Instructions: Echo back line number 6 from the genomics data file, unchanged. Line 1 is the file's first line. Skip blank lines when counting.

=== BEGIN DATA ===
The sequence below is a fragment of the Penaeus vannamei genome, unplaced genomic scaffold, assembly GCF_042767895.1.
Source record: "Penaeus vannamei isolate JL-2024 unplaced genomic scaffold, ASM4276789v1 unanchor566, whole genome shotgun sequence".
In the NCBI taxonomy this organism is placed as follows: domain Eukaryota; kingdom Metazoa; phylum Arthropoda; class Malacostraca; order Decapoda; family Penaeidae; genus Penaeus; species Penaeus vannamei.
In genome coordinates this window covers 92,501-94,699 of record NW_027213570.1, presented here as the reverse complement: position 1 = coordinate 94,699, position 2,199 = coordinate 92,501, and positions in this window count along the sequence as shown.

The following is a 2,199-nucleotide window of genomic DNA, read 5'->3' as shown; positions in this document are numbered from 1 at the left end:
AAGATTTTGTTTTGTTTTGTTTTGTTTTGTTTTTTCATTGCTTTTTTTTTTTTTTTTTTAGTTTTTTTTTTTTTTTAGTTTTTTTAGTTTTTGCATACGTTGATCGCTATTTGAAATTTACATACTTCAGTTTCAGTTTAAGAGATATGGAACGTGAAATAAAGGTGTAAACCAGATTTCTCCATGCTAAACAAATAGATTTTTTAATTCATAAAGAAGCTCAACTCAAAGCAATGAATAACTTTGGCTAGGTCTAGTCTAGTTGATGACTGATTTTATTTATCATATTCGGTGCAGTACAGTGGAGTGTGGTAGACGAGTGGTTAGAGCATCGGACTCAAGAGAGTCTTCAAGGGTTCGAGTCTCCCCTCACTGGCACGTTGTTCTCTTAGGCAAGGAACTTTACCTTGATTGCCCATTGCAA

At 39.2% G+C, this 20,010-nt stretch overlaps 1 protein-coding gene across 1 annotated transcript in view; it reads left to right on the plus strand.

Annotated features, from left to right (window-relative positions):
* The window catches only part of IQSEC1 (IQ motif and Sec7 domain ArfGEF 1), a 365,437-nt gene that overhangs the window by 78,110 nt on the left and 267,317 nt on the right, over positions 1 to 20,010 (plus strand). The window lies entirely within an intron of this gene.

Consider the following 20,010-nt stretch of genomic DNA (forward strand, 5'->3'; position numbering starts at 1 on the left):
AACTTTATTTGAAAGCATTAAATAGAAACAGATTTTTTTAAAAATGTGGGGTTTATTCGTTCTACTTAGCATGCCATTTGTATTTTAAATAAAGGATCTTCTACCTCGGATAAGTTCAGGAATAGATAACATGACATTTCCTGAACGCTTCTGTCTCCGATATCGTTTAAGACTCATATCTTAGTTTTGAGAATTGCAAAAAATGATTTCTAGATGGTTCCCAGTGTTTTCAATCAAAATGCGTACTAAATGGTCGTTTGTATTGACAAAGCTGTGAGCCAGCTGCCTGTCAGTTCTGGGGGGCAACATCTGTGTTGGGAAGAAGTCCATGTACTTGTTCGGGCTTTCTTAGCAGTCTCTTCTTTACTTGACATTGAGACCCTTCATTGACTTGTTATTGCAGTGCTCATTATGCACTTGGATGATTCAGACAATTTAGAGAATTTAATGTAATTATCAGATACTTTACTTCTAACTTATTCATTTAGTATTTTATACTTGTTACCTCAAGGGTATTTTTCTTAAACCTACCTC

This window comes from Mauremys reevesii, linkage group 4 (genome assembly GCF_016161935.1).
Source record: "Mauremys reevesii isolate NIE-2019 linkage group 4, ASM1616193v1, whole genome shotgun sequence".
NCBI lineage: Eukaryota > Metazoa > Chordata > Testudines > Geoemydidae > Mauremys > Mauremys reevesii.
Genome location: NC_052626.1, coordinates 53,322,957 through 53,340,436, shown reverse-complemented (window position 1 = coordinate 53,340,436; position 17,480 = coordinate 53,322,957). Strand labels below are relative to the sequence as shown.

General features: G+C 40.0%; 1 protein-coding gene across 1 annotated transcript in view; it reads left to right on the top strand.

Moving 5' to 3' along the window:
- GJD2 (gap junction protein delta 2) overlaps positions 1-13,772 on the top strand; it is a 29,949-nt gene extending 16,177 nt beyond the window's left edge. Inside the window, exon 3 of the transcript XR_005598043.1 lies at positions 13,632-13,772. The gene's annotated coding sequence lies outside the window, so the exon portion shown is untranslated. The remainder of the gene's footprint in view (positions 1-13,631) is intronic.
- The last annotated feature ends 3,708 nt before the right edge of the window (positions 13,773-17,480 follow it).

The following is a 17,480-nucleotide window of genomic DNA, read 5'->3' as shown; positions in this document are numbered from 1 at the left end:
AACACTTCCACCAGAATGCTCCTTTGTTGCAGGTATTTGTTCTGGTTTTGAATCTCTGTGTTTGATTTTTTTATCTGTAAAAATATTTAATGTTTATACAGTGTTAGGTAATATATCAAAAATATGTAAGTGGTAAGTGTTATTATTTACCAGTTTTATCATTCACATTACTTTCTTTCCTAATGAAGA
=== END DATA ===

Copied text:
AAGATTTTGTTTTGTTTTGTTTTGTTTTGTTTTTTCATTGCTTTTTTTTTTTTTTTTTTAGTTTTTTTTTTTTTTTAGTTTTTTTAGTTTTTGCATACGTTGATCGCTATTTGAAATTTACATACTTCAGTTTCAGTTTAAGAGATATGGAACGTGAAATAAAGGTGTAAACCAGATTTCTCCATGCTAAACAAATAGATTTTTTAATTCATAAAGAAGCTCAACTCAAAGCAATGAATAACTTTGGCTAGGTCTAGTCTAGTTGATGACTGATTTTATTTATCATATTCGGTGCAGTACAGTGGAGTGTGGTAGACGAGTGGTTAGAGCATCGGACTCAAGAGAGTCTTCAAGGGTTCGAGTCTCCCCTCACTGGCACGTTGTTCTCTTAGGCAAGGAACTTTACCTTGATTGCCCATTGCAA